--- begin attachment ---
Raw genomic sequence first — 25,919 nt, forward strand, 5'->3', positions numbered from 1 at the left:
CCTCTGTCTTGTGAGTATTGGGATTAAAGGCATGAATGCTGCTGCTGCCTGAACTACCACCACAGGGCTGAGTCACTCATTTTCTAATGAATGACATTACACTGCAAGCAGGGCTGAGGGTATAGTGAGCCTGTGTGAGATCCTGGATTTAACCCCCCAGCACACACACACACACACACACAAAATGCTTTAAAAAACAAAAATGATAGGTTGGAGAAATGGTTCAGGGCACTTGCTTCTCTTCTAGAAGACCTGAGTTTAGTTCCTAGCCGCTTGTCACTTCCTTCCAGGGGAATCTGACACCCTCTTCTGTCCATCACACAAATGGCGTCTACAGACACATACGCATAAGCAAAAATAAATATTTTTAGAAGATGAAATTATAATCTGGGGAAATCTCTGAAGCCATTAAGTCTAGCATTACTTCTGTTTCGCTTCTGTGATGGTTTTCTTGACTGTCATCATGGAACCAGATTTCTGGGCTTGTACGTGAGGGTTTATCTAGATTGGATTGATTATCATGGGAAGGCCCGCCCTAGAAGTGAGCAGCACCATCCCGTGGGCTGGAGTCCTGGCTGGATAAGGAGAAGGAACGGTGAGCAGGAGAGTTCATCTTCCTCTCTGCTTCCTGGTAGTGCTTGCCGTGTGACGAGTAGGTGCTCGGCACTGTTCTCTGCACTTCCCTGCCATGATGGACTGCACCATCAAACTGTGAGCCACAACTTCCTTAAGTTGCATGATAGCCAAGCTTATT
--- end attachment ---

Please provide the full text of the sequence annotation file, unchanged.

Raw genomic sequence first — 25,919 nt, forward strand, 5'->3', positions numbered from 1 at the left:
CCTCTGTCTTGTGAGTATTGGGATTAAAGGCATGAATGCTGCTGCTGCCTGAACTACCACCACAGGGCTGAGTCACTCATTTTCTAATGAATGACATTACACTGCAAGCAGGGCTGAGGGTATAGTGAGCCTGTGTGAGATCCTGGATTTAACCCCCCAGCACACACACACACACACACACAAAATGCTTTAAAAAACAAAAATGATAGGTTGGAGAAATGGTTCAGGGCACTTGCTTCTCTTCTAGAAGACCTGAGTTTAGTTCCTAGCCGCTTGTCACTTCCTTCCAGGGGAATCTGACACCCTCTTCTGTCCATCACACAAATGGCGTCTACAGACACATACGCATAAGCAAAAATAAATATTTTTAGAAGATGAAATTATAATCTGGGGAAATCTCTGAAGCCATTAAGTCTAGCATTACTTCTGTTTCGCTTCTGTGATGGTTTTCTTGACTGTCATCATGGAACCAGATTTCTGGGCTTGTACGTGAGGGTTTATCTAGATTGGATTGATTATCATGGGAAGGCCCGCCCTAGAAGTGAGCAGCACCATCCCGTGGGCTGGAGTCCTGGCTGGATAAGGAGAAGGAACGGTGAGCAGGAGAGTTCATCTTCCTCTCTGCTTCCTGGTAGTGCTTGCCGTGTGACGAGTAGGTGCTCGGCACTGTTCTCTGCACTTCCCTGCCATGATGGACTGCACCATCAAACTGTGAGCCACAACTTCCTTAAGTTGCATGATAGCCAAGCTTATT